Danville March 28, 1850
The Board met at the President's study. Present Ford, Breckinridge, Berryman, Dunn. Messrs. James Barbour and James S. Hopkins, appointed by Synod at its late meeting, appeared, were qualified, and took their seats as members of the Board. Mr. Hopkins was appointed Chairman pro tem. The committee on the Treasurer's report reported its examination and approval. The committee on the transfer and reinvestment of the funds reported that they had, as yet, taken no action on the subject.
The committee on the Grammar School reported, and their report having been considered and amended, was adopted and is as follows.
- That the Grammar School is necessary under present circumstances and should be continued.
- That it should be so connected with the College as to give the Trustees and Faculty authority to direct its studies and superintend its management.
- That, though it is in the general admitted that the school should support itself and that all it makes should be expended on it for its efficiency and advancement, still, the principle of a fixed salary for the teacher ought to be adopted - the salary to be fixed by the Board from time to time according to the success of the school.
- That a teacher should be employed by the Faculty to take charge of the school, and that the Faculty be empowered to appoint such assistants, from time to time, as they may find necessary
[Page 209]and fix the rates of remuneration for all such assistants.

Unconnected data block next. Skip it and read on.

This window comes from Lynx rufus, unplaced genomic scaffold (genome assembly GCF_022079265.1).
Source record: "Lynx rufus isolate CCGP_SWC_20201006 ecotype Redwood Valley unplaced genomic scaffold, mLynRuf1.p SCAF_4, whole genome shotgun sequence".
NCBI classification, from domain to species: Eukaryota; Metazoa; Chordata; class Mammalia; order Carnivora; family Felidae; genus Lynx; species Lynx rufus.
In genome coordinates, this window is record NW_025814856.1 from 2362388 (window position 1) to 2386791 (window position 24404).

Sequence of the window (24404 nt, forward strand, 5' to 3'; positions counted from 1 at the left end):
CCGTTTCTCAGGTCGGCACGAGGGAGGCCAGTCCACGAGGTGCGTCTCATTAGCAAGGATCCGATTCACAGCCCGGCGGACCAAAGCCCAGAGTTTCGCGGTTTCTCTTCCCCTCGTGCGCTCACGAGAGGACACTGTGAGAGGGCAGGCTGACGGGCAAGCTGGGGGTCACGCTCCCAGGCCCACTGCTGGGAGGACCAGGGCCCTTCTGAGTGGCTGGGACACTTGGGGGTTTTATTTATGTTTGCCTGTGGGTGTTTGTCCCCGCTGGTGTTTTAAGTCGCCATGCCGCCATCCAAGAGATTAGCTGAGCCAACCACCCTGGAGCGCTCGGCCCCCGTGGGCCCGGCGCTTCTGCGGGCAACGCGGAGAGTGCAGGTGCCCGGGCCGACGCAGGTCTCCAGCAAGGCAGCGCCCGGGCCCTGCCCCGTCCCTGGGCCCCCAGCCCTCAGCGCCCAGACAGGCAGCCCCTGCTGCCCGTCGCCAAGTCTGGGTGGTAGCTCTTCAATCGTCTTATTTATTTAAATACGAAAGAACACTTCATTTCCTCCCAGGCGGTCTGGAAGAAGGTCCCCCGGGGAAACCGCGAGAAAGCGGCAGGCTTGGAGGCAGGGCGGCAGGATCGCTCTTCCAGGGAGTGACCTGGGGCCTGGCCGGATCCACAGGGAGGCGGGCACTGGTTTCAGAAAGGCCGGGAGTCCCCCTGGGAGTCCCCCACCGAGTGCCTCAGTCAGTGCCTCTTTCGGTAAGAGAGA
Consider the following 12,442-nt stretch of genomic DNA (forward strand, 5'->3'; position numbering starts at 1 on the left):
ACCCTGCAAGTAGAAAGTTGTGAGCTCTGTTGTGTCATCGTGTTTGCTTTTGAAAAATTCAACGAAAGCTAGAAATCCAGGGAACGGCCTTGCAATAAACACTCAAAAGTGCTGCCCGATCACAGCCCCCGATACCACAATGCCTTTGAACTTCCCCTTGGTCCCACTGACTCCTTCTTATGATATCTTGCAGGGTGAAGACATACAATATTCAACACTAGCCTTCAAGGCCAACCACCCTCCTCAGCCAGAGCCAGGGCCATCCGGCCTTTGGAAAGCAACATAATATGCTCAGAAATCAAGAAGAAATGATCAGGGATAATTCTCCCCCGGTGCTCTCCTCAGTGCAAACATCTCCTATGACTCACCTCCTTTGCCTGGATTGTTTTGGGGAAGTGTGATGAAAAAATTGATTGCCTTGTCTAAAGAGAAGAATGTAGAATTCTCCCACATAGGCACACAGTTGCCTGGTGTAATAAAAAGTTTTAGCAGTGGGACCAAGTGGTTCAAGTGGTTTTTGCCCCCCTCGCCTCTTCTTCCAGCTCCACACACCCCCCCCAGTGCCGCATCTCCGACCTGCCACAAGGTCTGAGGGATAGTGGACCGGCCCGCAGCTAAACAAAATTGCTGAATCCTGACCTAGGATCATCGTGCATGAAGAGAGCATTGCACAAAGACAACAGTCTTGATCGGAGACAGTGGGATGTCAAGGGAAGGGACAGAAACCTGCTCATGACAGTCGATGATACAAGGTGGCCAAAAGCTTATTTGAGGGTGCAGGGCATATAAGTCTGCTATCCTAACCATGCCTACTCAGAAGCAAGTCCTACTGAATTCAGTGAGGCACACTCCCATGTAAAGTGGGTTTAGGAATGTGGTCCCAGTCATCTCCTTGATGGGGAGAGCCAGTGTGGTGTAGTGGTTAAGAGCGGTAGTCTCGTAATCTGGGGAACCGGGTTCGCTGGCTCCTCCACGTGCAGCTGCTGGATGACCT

The following persons were appointed a committee to examine into the propriety of erecting a building for the use of the Grammar School, and ascertain its cost, so as to report to the Board at its next meeting: Young, Barbour, and Ford.
Dr. William Craig appeared and took his seat.
Mr. Kenney, trustee and executor of the will of Mrs. Nancy Markee, appeared before the Board together with his counsel Mr. Troutman, and made a statement in relation to a contingent interest in certain negroes, which may rest in the Board under the wills of Jonas Markee and Nancy Markee; and it appearing evident to the Board that their relinquishment of any right that might rest in them to the ownership in part of these negroes would be in accordance with what would have been the wish of Mrs. Markee, if she could have anticipated that such an interest might arise under her will, and would also secure to the Board a certain amount of money to be given to said negroes on condition of their removing to Liberia, it was resolved that Robert J. Breckinridge and John S. Berryman be appointed a committee with full power in conjunction with Mr. Kenney to make any such arrangements as may be deemed necessary to release to the said negroes any right to them which might rest in the Trustees of Centre College, in case they should not remove to Liberia. The Financial Agent read to the Board a detailed report of his
doings, which was approved. The Treasurer was authorized to purchase a fire-proof safe for the security of the College notes and papers.
The Board directed the Financial Agent not to bring suit on the Theological notes, and that the Agent, Mr. Berryman, be requested to take these notes, and collect them as far as practicable, or make any such arrangements with the givers of these notes as he may deem most advisable.